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Helicopter Crash: “Deaths Consistent With Crash”

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KUALA LUMPUR: PIECES of the Dauphin AS365N2 crash puzzle are slowly falling into place, as findings from preliminary investigations into the tragedy that killed six, including Tan Sri Dr Jamaluddin Jarjis, reveal more answers.

As investigators work to learn more about the flight’s operations, which evidence suggested were also controlled by learner pilot Aidana Baizieva, forensic experts tasked with examining the victims’ remains had not detected signs that there was a bomb on board the helicopter, as earlier speculated.

Forensic evidence also suggested that all on board the aircraft died on impact. The police had, on April 4, the day the helicopter crashed in Semenyih, said they were not ruling out sabotage as the cause of the disaster.

This likelihood, a source close to the investigation told the New Straits Times, was based on the accounts of witnesses, who said they saw an explosion at the section of the helicopter where the black box was located seconds before it hit the ground.

“However, the findings of the forensic investigations into the remains are not yet concrete as results from the lab analysis have not been concluded.

“But, based on the investigations into the remains carried out by the disaster victims identification (DVI) team as soon as the remains were brought to them, there was nothing out of the ordinary.

“There were no foreign objects on the remains (including shrapnels from a bomb) to suggest that one had exploded while the helicopter was airborne. If that had been the case, findings from their examination on the remains would have been different,” the source said, adding that the forensic team carried out internal and external examinations into the remains.

“They do this after a computerised tomography (CT) scan by a team of pathologists. Then, there were other intricate processes. So, there is little possibility that they missed out on any finding.”

Doctors in the forensic team had classified the cause of the death of all on board the helicopter as “death due to multiple injuries consistent with an air crash”.

The six victims — including principal private secretary in the Prime Minister’s Office Datuk Azlin Alias, the pilot Captain Clifford William Fournier, SP Baiduri Sdn Bhd chief executive officer Datuk Tan Huat Seng and Jamaluddin’s bodyguard, Corporal Razkan Seran — they said, died from the impact of the disaster.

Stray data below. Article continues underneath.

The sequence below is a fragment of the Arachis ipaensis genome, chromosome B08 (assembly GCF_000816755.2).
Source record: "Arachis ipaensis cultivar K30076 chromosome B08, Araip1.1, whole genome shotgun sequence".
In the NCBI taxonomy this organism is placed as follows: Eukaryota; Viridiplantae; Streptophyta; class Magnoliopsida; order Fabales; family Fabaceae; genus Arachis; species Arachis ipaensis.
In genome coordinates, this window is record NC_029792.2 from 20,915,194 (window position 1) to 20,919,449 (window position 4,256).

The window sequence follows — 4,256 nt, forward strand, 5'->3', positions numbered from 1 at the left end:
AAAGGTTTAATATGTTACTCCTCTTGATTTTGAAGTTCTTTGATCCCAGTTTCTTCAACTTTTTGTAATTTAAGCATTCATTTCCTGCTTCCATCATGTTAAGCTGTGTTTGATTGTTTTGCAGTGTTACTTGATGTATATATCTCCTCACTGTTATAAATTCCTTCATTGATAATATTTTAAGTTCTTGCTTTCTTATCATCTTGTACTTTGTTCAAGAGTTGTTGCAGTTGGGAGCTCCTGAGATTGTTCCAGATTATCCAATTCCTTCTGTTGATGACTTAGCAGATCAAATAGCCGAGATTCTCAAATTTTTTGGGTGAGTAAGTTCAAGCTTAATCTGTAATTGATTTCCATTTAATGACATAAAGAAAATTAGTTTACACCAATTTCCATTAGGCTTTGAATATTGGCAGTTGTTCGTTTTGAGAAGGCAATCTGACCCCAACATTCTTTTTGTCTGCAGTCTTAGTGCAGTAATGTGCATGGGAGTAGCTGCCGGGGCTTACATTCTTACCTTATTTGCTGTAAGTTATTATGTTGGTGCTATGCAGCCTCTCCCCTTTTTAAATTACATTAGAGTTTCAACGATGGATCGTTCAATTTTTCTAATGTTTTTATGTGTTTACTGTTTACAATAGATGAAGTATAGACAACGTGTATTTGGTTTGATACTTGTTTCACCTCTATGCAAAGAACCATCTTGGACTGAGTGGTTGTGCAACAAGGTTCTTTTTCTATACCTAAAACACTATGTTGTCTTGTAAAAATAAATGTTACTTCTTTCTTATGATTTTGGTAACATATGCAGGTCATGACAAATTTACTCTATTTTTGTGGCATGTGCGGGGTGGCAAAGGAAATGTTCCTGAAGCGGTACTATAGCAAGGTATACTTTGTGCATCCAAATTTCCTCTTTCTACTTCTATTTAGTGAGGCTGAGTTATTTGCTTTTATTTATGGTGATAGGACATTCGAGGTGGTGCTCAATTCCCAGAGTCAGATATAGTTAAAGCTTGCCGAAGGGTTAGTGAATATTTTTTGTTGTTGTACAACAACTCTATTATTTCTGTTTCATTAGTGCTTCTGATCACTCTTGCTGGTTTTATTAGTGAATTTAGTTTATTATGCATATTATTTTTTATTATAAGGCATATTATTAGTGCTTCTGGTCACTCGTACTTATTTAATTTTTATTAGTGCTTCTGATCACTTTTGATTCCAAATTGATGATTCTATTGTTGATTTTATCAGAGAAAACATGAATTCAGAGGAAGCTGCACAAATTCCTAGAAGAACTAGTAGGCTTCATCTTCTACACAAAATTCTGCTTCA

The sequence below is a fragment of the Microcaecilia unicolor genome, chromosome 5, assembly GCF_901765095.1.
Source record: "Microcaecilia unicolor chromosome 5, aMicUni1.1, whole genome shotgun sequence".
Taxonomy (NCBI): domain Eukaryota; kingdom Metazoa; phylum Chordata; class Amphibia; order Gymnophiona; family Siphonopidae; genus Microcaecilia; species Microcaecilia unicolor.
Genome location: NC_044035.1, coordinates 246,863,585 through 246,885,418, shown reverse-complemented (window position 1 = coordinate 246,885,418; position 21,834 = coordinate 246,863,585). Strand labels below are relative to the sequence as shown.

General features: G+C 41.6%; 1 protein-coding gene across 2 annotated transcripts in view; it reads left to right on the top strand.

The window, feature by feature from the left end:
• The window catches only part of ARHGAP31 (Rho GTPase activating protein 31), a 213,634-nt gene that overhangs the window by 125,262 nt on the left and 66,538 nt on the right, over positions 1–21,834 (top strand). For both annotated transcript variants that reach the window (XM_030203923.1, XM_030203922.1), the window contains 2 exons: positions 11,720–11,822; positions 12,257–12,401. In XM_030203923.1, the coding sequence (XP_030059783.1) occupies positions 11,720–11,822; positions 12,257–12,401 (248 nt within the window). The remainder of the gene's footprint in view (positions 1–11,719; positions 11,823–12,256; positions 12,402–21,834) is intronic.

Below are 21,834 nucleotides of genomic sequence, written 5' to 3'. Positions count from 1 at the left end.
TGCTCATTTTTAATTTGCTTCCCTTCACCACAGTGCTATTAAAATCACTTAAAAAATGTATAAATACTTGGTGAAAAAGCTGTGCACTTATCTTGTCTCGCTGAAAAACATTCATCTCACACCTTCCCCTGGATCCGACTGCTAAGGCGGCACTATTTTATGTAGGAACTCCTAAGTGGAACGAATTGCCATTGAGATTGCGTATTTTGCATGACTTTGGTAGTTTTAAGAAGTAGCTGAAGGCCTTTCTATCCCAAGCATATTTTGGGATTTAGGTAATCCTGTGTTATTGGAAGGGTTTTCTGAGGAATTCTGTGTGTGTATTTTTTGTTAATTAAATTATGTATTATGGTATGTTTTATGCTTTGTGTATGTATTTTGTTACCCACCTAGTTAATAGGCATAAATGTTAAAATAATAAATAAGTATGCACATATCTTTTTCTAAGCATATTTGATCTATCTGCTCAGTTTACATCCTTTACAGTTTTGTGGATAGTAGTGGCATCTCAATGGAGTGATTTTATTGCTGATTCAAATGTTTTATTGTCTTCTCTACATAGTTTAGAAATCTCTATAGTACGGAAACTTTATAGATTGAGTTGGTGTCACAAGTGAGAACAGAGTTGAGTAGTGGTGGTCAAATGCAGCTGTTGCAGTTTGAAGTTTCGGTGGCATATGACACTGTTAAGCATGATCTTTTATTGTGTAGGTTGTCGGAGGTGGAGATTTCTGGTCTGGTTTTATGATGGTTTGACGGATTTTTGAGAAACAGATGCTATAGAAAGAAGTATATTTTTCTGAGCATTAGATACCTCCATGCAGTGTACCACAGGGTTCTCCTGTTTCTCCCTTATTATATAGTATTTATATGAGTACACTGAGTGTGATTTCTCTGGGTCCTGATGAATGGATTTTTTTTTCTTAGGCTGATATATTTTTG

However, the source said the forensic experts could not determine if the impact that took their lives was the result of an explosion mid-air or their fall from an altitude of no less than 305m.

“It is difficult for the team to determine how the victims died. But, their deaths were instant.” The crash is being probed under a three-pronged investigation, carried out simultaneously by the Department of Civil Aviation, the DVI team and the police.

The NST yesterday reported that findings derived from the helicopter’s black box revealed thatthe machine could have been operated by Fournier and Baizieva.

It was reported that Baizieva had been taking flying lessons from Fournier. DCA director-general Datuk Azharuddin Abdul Rahman said the next line of action in the department’s investigation, including calling witnesses, would be determined after the report on findings from the black box’s flight data recorder and cockpit voice recorder had been finalised.

This, he said, would likely be by early next month. Aviation laws and regulations prohibit student pilots from acting as pilot-in-command or as co-pilot of any aircraft unless that person is a licence holder. They are also not allowed to have passengers with them during training.

Deputy Inspector-General of Police Datuk Seri Noor Rashid Ibrahim told the NST that the police were focused on three probe areas. They, he added, at the moment had not ruled out “technical problems”, “negligence” or “sabotage” as the cause of the crash.-NST

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